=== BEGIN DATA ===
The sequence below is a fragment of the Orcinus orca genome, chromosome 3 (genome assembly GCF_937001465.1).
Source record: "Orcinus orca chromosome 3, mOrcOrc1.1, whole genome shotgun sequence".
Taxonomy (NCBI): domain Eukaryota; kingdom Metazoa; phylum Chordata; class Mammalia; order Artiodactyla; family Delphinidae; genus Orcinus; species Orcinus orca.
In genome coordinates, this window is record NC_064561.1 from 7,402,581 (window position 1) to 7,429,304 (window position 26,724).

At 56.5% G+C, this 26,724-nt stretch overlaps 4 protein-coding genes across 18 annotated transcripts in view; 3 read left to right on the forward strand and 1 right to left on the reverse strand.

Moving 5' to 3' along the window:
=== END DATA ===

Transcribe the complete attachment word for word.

The sequence below is a fragment of the Orcinus orca genome, chromosome 3 (genome assembly GCF_937001465.1).
Source record: "Orcinus orca chromosome 3, mOrcOrc1.1, whole genome shotgun sequence".
Taxonomy (NCBI): domain Eukaryota; kingdom Metazoa; phylum Chordata; class Mammalia; order Artiodactyla; family Delphinidae; genus Orcinus; species Orcinus orca.
In genome coordinates, this window is record NC_064561.1 from 7,402,581 (window position 1) to 7,429,304 (window position 26,724).

At 56.5% G+C, this 26,724-nt stretch overlaps 4 protein-coding genes across 18 annotated transcripts in view; 3 read left to right on the forward strand and 1 right to left on the reverse strand.

Moving 5' to 3' along the window: